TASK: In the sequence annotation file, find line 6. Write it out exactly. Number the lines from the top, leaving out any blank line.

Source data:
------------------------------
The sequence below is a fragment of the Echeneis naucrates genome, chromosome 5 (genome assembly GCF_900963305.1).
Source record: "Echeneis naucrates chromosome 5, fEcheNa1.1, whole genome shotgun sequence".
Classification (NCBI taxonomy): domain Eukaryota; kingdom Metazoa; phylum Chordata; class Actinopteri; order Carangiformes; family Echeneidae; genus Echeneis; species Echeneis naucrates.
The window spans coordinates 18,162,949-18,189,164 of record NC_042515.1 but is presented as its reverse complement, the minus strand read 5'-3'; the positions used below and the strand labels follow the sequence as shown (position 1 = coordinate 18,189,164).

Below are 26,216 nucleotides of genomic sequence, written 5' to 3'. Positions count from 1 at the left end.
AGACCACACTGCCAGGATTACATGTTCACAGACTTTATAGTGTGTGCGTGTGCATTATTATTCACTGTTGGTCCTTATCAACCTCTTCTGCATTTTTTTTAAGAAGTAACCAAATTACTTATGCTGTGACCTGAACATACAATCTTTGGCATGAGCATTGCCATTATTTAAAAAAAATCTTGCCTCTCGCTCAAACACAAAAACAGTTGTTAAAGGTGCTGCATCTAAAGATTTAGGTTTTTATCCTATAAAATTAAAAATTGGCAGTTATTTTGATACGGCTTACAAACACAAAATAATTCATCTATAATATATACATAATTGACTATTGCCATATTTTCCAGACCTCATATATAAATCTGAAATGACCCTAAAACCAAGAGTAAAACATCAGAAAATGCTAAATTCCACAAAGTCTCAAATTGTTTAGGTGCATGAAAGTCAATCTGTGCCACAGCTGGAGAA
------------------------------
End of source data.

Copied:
AGACCACACTGCCAGGATTACATGTTCACAGACTTTATAGTGTGTGCGTGTGCATTATTATTCACTGTTGGTCCTTATCAACCTCTTCTGCATTTTTTTTAAGAAGTAACCAAATTACTTATGCTGTGACCTGAACATACAATCTTTGGCATGAGCATTGCCATTATTTAAAAAAAATCTTGCCTCTCGCTCAAACACAAAAACAGTTGTTAAAGGTGCTGCATCTAAAGATTTAGGTTTTTATCCTATAAAATTAAAAATTGGCAGTTATTTTGATACGGCTTACAAACACAAAATAATTCATCTATAATATATACATAATTGACTATTGCCATATTTTCCAGACCTCATATATAAATCTGAAATGACCCTAAAACCAAGAGTAAAACATCAGAAAATGCTAAATTCCACAAAGTCTCAAATTGTTTAGGTGCATGAAAGTCAATCTGTGCCACAGCTGGAGAA